Writing about Thanksgiving and Food


If you decide for God, living a life of God-worship, it follows that you don’t fuss about what’s on the table at mealtimes … (Matthew 6:25 MSG).

Food, food, food! Why does everyone make such a big fuss about food during the holidays? I’m always focused on food! Either I’m overeating, dieting, or trying to feed someone else. I can’t remember one day of my life that I didn’t focus on food at some point.

So, how can my worries about food help my spiritual focus? Over the years, I’ve discovered that my hyperfocus on food is often a warning sign for a much deeper problem than just trying to meet my physical needs.

Needs. While we were seminary students, I first learned how my own worry about food could actually motivate me to seek deeper spiritual insights.

At seminary, we lived on a much lower income than most of our family and friends. Often we didn’t have enough money for the food we needed for our family.

Miracles. God used that problem to capture my attention, and I saw Him provide in miraculous ways for some of my friends. Groceries would be left on their doorsteps. Money for food would arrive in the mail. Or they would discover some random source of free food, like day-old bread or vegetables discarded from the grocery’s produce department.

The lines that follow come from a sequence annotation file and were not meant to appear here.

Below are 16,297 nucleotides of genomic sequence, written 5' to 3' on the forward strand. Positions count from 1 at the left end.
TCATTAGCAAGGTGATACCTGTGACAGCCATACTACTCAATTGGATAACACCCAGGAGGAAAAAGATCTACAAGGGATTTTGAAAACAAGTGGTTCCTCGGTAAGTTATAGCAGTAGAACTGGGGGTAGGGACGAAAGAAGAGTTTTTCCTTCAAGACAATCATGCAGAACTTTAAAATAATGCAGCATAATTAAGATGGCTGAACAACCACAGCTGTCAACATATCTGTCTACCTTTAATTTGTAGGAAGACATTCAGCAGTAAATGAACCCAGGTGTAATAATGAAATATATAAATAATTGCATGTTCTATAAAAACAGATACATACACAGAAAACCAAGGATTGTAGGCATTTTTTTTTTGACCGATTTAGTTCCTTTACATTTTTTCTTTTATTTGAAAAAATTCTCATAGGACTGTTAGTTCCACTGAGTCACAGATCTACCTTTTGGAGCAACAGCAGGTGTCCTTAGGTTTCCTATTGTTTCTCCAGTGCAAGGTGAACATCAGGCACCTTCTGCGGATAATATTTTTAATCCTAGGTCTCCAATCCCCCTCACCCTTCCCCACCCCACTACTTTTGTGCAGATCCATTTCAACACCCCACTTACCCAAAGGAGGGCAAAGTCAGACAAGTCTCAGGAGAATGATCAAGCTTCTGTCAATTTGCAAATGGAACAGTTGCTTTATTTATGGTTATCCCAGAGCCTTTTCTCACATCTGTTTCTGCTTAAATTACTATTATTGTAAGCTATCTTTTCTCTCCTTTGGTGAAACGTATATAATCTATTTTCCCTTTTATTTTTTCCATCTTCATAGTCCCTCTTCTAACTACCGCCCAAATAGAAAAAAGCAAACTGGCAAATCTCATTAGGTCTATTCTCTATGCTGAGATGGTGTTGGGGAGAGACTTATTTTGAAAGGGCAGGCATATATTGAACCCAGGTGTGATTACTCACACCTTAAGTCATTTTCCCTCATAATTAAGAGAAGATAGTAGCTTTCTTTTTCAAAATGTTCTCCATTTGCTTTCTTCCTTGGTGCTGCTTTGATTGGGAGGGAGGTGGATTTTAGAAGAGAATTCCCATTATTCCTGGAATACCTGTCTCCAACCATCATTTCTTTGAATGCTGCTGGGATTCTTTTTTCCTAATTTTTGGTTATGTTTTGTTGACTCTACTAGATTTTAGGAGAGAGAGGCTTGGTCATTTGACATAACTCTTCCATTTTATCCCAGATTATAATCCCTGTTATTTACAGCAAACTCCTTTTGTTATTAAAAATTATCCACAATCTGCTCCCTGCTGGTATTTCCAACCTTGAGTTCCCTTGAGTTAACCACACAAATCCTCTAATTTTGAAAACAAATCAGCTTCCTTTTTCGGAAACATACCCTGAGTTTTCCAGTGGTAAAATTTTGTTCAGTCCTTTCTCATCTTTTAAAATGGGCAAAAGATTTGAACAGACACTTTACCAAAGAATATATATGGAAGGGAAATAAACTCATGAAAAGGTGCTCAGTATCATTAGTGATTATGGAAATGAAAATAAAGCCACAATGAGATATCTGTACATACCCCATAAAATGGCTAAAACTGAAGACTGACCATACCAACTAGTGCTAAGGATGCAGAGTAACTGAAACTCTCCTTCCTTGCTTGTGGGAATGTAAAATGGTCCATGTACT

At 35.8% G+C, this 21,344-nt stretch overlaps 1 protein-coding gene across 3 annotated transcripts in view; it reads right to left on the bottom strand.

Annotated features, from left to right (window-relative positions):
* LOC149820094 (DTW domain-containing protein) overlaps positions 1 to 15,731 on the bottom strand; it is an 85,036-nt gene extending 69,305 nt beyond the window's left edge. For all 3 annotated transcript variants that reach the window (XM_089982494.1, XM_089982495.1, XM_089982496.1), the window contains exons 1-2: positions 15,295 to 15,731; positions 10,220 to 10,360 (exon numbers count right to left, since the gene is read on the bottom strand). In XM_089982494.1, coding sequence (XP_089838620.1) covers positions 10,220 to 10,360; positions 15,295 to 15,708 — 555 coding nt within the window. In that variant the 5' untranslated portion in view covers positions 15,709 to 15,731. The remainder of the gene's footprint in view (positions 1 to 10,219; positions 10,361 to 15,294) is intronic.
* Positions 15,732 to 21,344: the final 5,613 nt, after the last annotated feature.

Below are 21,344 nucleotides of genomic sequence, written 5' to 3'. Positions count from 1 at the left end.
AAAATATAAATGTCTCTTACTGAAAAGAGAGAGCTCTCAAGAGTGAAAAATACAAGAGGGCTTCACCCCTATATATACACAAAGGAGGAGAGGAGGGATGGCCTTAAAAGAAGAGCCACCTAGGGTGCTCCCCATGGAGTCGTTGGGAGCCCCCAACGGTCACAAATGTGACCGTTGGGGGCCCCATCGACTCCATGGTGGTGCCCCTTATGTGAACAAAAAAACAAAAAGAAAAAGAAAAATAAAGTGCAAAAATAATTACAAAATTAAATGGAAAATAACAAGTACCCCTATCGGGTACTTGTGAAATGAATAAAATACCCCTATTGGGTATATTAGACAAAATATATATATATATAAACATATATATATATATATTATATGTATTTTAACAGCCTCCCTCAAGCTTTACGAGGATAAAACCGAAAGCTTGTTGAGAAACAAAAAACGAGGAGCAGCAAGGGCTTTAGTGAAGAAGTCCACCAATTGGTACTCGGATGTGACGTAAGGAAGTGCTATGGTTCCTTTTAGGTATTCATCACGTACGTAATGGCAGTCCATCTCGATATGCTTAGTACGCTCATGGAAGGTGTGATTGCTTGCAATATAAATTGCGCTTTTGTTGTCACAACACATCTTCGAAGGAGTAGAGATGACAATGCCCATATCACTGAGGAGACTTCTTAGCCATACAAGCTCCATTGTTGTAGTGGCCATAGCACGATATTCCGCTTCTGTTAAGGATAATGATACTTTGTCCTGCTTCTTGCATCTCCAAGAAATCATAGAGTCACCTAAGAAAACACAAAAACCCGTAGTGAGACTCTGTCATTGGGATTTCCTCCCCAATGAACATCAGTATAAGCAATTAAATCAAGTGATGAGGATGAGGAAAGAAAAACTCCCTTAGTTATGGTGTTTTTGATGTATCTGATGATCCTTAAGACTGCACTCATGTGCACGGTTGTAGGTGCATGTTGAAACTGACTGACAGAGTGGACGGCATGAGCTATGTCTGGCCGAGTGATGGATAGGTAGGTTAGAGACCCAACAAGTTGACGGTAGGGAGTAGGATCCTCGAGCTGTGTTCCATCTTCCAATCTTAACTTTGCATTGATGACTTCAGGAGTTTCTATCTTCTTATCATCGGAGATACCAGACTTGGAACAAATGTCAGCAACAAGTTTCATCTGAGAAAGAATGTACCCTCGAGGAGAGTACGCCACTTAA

Tips. Intrigued by my friends’ stories, I began to ask to God to help me find ways to deal with our food needs. And I discovered many tips for stretching my food budget with recipe ideas and coupons. My friends and I found that we could all stretch our food budgets by sharing our resources. When we gathered together for a meal, each family would bring their menu contributions.

Manna and quail. In Exodus 16:4, “God said to Moses, ‘I’m going to rain bread down from the skies for you. The people will go out and gather each day’s ration. I’m going to test them to see if they’ll live according to my Teaching or not’” (MSG).

I joked about identifying with the Israelites in the wilderness as God provided manna and quail for them to eat. But as I experienced God providing for my own family, like He did for His children in the Old Testament, I searched for more answers to my everyday problems in the Bible.